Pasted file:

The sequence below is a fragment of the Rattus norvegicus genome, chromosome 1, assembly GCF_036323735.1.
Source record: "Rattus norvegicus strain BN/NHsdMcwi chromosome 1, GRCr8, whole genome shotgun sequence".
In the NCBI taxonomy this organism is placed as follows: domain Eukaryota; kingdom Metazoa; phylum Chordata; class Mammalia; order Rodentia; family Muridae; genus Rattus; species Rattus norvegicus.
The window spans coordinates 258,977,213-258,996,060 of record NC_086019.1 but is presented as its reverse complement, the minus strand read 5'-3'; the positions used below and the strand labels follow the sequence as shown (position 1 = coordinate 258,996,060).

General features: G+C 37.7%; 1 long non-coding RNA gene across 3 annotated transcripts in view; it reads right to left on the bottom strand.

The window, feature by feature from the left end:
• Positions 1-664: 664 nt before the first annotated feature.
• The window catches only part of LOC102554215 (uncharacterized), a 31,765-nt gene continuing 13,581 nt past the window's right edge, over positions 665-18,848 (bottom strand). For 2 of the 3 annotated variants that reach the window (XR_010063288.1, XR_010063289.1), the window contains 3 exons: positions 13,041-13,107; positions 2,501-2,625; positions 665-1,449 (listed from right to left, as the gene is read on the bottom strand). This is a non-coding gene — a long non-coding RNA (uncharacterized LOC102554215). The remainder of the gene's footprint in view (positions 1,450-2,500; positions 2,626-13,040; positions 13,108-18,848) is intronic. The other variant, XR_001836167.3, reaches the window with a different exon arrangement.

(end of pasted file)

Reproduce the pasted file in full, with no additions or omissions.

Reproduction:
The sequence below is a fragment of the Rattus norvegicus genome, chromosome 1, assembly GCF_036323735.1.
Source record: "Rattus norvegicus strain BN/NHsdMcwi chromosome 1, GRCr8, whole genome shotgun sequence".
In the NCBI taxonomy this organism is placed as follows: domain Eukaryota; kingdom Metazoa; phylum Chordata; class Mammalia; order Rodentia; family Muridae; genus Rattus; species Rattus norvegicus.
The window spans coordinates 258,977,213-258,996,060 of record NC_086019.1 but is presented as its reverse complement, the minus strand read 5'-3'; the positions used below and the strand labels follow the sequence as shown (position 1 = coordinate 258,996,060).

General features: G+C 37.7%; 1 long non-coding RNA gene across 3 annotated transcripts in view; it reads right to left on the bottom strand.

The window, feature by feature from the left end:
• Positions 1-664: 664 nt before the first annotated feature.
• The window catches only part of LOC102554215 (uncharacterized), a 31,765-nt gene continuing 13,581 nt past the window's right edge, over positions 665-18,848 (bottom strand). For 2 of the 3 annotated variants that reach the window (XR_010063288.1, XR_010063289.1), the window contains 3 exons: positions 13,041-13,107; positions 2,501-2,625; positions 665-1,449 (listed from right to left, as the gene is read on the bottom strand). This is a non-coding gene — a long non-coding RNA (uncharacterized LOC102554215). The remainder of the gene's footprint in view (positions 1,450-2,500; positions 2,626-13,040; positions 13,108-18,848) is intronic. The other variant, XR_001836167.3, reaches the window with a different exon arrangement.